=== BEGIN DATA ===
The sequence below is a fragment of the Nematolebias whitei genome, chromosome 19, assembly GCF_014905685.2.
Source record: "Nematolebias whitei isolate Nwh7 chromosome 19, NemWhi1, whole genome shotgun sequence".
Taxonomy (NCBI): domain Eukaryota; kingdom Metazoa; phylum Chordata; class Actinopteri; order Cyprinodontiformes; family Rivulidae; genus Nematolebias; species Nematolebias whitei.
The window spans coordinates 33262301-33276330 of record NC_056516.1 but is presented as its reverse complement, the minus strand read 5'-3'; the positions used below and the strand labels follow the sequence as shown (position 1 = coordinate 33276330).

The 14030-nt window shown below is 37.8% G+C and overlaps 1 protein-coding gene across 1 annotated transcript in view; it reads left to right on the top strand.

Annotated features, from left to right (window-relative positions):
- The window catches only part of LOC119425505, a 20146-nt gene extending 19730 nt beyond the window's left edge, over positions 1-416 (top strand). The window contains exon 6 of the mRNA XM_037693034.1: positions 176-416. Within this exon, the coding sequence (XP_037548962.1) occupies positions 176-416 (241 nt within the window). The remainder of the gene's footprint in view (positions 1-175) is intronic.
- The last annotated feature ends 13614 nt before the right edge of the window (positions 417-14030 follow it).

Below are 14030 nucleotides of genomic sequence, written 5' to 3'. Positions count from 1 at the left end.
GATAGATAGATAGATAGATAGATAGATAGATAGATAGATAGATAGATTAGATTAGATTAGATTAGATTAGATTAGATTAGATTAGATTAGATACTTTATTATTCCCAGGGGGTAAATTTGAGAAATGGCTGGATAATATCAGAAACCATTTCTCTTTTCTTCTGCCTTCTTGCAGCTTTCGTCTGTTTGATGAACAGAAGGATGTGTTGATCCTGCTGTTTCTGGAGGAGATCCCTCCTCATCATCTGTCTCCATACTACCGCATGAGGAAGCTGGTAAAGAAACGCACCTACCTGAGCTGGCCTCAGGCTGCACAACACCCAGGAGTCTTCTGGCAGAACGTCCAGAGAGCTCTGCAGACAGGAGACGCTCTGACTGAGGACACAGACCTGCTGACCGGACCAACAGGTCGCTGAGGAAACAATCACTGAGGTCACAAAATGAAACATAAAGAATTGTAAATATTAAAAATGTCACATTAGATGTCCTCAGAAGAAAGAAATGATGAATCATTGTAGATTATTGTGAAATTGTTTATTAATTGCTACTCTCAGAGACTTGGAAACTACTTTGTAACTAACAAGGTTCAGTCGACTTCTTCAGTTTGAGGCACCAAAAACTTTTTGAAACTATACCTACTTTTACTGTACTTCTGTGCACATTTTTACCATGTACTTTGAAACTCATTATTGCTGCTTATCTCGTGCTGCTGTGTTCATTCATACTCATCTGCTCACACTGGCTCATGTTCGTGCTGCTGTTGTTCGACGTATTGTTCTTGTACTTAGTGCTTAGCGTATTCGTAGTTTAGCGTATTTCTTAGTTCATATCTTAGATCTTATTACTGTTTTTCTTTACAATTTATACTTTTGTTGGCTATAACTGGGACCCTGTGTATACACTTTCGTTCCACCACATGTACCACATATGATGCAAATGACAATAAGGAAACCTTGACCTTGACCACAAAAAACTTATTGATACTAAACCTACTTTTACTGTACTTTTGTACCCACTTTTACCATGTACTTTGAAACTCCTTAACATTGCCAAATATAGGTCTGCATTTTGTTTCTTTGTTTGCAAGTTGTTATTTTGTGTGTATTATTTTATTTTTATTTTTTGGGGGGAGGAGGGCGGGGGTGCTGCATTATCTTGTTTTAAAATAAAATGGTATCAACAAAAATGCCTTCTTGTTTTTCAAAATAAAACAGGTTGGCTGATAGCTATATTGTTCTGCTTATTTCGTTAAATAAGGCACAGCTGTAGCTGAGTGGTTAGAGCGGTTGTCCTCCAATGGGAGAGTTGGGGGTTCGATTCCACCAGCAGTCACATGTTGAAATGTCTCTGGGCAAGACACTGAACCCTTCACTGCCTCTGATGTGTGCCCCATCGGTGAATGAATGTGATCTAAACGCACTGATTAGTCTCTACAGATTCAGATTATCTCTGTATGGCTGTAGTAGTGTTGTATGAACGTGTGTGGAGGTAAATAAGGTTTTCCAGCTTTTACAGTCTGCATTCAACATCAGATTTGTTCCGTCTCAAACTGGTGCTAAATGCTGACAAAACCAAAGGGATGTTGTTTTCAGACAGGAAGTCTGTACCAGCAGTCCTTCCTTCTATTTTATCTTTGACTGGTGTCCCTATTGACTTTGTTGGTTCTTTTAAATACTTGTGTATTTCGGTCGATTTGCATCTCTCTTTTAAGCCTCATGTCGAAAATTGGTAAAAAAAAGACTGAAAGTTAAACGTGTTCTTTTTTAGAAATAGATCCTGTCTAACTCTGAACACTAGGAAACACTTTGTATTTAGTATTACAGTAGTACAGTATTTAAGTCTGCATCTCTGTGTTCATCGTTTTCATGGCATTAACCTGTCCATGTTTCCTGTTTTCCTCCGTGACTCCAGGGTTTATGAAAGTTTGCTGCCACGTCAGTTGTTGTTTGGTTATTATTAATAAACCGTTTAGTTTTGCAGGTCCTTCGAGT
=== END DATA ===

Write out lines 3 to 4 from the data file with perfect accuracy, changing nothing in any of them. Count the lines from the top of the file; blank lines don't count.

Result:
Taxonomy (NCBI): domain Eukaryota; kingdom Metazoa; phylum Chordata; class Actinopteri; order Cyprinodontiformes; family Rivulidae; genus Nematolebias; species Nematolebias whitei.
The window spans coordinates 33262301-33276330 of record NC_056516.1 but is presented as its reverse complement, the minus strand read 5'-3'; the positions used below and the strand labels follow the sequence as shown (position 1 = coordinate 33276330).